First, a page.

|  April 18, 2014  |  
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Murkowski Responds to Pentagon’s Decision Delaying Proposed F-16 Move

WASHINGTON, D.C. – Senator Lisa Murkowski had the following response to the news surrounding the proposal to move the F-16 Aggressor Squadron from Eielson Air Force Base:

“Along with many Alaskans, I am pleased to learn that the Pentagon is delaying the decision to move the F-16 Aggressors from Eielson Air Force Base to J-BER.  But while today’s announcement provides us with breathing room, we need to use this time and opportunity to make today’s victory a permanent one for Alaska and the nation’s defense.

“On February 3rd, the Air Force announced plans to relocate the F-16 Aggressor Squadron.  On that day, I said there was no chance this plan could save the money they claimed.  Last month, the Air Force admitted it would cost money, not save money in the first year – it was going to cost over 5 million dollars.  I don’t think that saving money should cost so much.

“Back in January, the Secretary of Defense announced the Pentagon was going to shift its focus to a primarily Asia-Pacific direction – a region that Alaska is in a prime tactical location to be engaged in.  This made the Eielson announcement even more questionable.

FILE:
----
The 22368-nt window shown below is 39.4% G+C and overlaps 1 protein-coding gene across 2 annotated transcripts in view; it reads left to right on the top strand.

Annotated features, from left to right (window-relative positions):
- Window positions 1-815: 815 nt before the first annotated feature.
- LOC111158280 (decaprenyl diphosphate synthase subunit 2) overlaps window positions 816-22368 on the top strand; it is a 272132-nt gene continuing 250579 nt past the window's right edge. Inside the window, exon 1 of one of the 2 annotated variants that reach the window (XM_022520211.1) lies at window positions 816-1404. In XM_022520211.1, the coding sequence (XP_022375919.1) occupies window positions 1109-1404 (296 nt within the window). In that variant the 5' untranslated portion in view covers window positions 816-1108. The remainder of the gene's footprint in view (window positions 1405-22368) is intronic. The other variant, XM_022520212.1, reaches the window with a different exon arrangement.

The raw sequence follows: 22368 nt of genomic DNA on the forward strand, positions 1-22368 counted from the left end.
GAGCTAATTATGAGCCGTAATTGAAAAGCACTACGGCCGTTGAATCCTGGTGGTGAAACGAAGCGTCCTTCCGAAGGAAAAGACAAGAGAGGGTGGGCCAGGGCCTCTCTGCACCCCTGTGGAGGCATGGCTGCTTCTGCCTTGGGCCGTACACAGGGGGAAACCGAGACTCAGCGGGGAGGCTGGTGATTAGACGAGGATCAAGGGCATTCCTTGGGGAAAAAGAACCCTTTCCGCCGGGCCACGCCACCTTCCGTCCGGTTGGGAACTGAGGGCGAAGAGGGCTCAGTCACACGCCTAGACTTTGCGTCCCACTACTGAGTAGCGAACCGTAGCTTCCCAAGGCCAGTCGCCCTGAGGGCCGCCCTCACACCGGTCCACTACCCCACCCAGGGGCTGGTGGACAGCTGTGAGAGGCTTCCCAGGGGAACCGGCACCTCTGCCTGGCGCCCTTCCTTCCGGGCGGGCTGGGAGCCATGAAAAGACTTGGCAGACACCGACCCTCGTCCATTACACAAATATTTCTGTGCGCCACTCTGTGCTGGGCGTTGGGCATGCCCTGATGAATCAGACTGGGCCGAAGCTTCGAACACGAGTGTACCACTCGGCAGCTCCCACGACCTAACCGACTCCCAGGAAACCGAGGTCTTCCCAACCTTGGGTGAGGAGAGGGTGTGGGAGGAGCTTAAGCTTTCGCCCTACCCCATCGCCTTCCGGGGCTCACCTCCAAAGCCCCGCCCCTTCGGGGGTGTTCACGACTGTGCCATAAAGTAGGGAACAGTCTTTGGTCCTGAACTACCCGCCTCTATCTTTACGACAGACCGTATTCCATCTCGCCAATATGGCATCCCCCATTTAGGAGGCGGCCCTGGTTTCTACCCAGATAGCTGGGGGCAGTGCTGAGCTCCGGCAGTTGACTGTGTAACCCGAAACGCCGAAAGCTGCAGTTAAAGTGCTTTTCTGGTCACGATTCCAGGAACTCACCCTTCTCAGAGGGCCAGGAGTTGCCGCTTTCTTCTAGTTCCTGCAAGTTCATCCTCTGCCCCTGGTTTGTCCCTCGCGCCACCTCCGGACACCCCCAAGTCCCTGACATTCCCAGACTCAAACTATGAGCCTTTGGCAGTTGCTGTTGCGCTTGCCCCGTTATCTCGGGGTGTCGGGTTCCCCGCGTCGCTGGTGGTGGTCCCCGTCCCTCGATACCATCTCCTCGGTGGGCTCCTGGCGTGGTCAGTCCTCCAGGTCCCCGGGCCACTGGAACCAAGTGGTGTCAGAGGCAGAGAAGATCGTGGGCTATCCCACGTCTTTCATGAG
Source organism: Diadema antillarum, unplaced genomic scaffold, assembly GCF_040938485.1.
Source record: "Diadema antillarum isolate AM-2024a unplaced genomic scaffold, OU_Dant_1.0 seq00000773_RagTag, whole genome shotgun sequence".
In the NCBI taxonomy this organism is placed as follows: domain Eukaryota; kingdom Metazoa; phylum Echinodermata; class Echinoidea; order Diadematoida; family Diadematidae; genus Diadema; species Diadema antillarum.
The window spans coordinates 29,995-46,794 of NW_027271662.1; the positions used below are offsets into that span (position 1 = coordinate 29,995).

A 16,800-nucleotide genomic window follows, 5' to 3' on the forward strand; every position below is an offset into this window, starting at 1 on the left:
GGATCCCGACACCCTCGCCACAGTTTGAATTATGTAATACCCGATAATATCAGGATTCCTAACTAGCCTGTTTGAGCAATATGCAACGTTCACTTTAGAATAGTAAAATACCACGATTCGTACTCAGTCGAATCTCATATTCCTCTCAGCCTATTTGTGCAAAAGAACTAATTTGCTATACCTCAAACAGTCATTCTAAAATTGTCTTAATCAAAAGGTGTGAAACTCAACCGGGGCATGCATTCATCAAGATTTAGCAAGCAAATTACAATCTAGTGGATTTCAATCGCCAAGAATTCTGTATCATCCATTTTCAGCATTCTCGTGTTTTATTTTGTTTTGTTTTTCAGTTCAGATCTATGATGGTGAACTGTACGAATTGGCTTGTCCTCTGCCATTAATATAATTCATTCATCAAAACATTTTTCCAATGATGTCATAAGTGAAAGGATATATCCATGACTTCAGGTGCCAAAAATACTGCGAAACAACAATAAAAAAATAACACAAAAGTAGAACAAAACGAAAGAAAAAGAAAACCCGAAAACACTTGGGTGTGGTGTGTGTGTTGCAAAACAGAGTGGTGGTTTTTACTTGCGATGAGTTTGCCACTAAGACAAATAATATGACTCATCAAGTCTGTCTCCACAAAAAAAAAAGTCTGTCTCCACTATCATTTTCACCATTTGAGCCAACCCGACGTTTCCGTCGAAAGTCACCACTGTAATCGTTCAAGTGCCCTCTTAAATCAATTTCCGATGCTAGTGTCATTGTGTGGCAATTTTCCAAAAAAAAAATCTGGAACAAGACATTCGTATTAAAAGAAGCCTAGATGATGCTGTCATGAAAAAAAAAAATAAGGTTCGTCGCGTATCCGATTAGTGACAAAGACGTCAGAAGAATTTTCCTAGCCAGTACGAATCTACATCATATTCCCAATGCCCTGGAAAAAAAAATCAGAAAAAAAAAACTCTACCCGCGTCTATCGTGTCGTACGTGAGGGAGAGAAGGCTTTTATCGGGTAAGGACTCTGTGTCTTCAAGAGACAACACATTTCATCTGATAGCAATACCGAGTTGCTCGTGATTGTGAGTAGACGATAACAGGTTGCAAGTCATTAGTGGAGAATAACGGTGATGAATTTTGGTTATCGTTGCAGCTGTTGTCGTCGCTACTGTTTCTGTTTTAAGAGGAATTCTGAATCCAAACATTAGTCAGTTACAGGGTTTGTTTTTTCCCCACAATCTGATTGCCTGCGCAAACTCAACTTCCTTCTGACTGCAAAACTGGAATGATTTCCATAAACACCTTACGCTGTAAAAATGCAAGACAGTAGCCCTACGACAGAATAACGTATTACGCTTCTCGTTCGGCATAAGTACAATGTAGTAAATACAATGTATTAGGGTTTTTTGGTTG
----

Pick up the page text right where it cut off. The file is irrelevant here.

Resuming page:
“Since February 3rd, I have spoken directly to many Fairbanksans – sharing my concerns and hearing their objections as together we built a case.  I raised this personally with Secretary of Defense Leon Panetta, Chairman of the Joint Chiefs of Staff General Martin Dempsey, Chief of Staff of the United States Air Force General Norton Schwartz, Chief of Staff of the United States Army General Raymond Odierno and enough military, state and local officials to fill the Carlson Center.

“My point was simple: You are undercutting your new Asia-Pacific strategic focus by proposing this.  If you are serious about this plan, you need to do your homework.  Alaskans and Fairbanksans know that the math doesn’t add up.  It could detract from the 168th refueling unit’s capabilities.  It could have negative impacts on the Army’s training ranges.  And it could absolutely wreak havoc in the two housing markets that are involved – with the unforeseen costs mounting on the backs of our military personnel.

“Once I saw the Air Force’s site survey report, it confirmed all of those concerns – and even added more.  I told them the Air Force needed to go find a drawing board to go back to.  When Secretary of Defense Panetta came before me in the Senate Defense Appropriations Subcommittee, I asked him point-blank why he wouldn’t just abandon this plan altogether.  And General Dempsey, who was sitting beside him, committed to me that he would get personally involved.

“I think today’s news is vindicating in that we’ve all been heard.  The Pentagon knows there are flaws in its reasoning.  They see that they need to listen to Congress on this.  And they see the wisdom and resolve of Alaska’s military community statewide.”

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